This season's abundant crop of new gardening books offers an unusual combination of intelligent advice and good reading. Bookstore browsers can leaf through volumes devoted to everything from making a flower garden more attractive to stopping those pests that nibble on the broccoli, cultivating a roof garden, or planting the special hard-to-find vegetables and herbs needed for gourmet cooking. And even readers who never lift a hoe will be glad to see that some previously hard-to-find collections of gardening essays from England are now available in North America.
From the summer cornucopia, I've selected the best, most novel, and most useful to recommend here.
V. Sackville-West's Garden Book, a paperback edited by Philippa Nicolson (Atheneum, $9.95), contains delightful essays that chronicle the month-by-month process of tending a garden. They also give a sampling of the brilliant color combinations and original ideas for which the late British author and gardener Vita Sackville-West was famous.
Remembered for her distinguished novels and poems as well as the gardens she created at Sissinghurst, Sackville-West also wrote gardening columns for the (London) Observer. This book brings the most durable of these columns back into print so that new (and old) readers can enjoy her imaginative musings on failures as well as successes. The book has been well edited by Sackville-West's daughter-in-law, and it contains an excellent index and pictures.
Focusing on the techniques for getting the best yield from each plant in a vegetable garden, Dick Raymond has compiled Joy of Gardening (Garden Way Publishers, $17.95) to complement his popular TV series of the same name. One of America's foremost gardening experts, Raymond has experimented with plantings in Texas, Florida, Georgia, Vermont, and on the West Coast. His sound advice and explicit, direct text, illustrated by good color photos, make this paperback one of the very best basic teaching books for the home gardener.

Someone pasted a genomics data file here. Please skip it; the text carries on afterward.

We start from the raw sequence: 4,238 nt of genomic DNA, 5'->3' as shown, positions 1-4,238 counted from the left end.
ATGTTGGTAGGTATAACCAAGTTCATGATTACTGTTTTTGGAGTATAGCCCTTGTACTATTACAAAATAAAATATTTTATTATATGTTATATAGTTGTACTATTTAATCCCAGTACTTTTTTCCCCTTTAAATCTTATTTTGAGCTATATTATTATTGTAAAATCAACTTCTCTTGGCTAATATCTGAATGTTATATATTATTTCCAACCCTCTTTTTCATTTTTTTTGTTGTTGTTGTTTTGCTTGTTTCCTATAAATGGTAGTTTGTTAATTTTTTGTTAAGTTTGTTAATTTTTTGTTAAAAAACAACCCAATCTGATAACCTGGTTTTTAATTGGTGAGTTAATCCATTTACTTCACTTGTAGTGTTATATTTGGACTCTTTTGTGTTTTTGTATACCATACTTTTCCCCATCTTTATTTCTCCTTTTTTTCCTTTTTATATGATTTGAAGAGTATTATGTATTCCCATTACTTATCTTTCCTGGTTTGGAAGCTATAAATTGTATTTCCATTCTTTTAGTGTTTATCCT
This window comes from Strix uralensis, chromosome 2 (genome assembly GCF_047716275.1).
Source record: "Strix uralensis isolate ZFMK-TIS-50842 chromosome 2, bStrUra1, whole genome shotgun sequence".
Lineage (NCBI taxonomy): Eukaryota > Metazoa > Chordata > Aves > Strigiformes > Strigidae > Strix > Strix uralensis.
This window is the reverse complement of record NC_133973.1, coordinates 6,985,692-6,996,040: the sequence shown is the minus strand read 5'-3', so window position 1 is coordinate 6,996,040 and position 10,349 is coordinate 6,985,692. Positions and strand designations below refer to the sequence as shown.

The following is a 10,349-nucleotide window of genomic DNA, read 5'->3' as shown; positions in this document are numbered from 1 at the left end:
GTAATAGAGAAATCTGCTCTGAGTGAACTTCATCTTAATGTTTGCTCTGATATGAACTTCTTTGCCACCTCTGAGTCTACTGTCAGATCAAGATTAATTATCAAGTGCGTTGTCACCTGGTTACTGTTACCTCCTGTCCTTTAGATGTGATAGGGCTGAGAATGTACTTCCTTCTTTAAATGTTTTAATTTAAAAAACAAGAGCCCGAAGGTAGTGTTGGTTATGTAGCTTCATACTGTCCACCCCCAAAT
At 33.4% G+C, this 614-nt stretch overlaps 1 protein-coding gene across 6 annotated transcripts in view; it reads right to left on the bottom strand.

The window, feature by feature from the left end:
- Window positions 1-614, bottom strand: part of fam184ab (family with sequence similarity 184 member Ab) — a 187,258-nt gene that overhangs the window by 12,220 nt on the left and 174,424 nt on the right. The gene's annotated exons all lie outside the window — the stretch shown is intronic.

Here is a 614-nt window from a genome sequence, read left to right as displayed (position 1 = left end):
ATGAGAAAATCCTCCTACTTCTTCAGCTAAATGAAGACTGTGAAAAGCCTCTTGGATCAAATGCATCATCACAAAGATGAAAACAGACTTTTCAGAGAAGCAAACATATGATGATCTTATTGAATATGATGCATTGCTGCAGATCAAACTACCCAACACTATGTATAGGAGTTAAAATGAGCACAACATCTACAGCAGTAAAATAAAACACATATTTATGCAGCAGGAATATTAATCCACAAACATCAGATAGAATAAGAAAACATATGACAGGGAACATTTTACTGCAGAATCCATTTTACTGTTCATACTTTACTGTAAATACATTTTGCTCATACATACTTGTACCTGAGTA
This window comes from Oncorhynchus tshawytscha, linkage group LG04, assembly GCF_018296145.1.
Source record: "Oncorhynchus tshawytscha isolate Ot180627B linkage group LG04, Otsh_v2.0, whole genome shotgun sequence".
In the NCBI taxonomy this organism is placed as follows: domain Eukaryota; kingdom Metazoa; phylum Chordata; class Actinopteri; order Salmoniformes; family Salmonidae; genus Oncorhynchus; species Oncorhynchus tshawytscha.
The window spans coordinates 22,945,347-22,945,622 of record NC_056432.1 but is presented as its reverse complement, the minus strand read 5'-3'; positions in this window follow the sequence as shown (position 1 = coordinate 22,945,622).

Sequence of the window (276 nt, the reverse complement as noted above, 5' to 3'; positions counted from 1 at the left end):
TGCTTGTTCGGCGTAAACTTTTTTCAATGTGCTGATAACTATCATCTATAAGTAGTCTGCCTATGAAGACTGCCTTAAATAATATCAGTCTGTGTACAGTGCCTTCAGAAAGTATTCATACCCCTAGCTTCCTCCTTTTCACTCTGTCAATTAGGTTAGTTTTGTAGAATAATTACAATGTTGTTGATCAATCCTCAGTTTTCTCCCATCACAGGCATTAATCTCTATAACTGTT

Another paperback, Gardening for All Seasons: The Complete Guide to Producing Food at Home, 12 Months a Year (Brick House Publishing, $12.95), is a valuable primer on innovative techniques for raising all kinds of food, including fruit, vegetables, and even chickens in the backyard and fish in floating cages. The book was compiled by the staff of the New Alchemy Institute and was edited by Gary Hirshberg and Tracy Calvan.
Their well-tested methods emerged from 12 years of experimentation by New Alchemy staff members in growing things on window sills, apartment decks, and rooftops, as well as in back yards and solar greenhouses. The book provides useful charts, resource lists, and sketches that take readers a step beyond the bare fundamentals.
In Wildlife in Your Garden (Rodale Press, $14.95) all-natural gardener Gene Logsdon focuses on those annoying beasts and insects that are apt to sample your broccoli heads or take bites from ripening tomatoes. His purpose is to show that they aren't all bad. Many can be beneficial, and some are actually necessary for a healthy garden; Logsdon shows how to attract the creatures you want and how to eliminate pests by using barriers, traps, repellants, and guard devices instead of pesticides.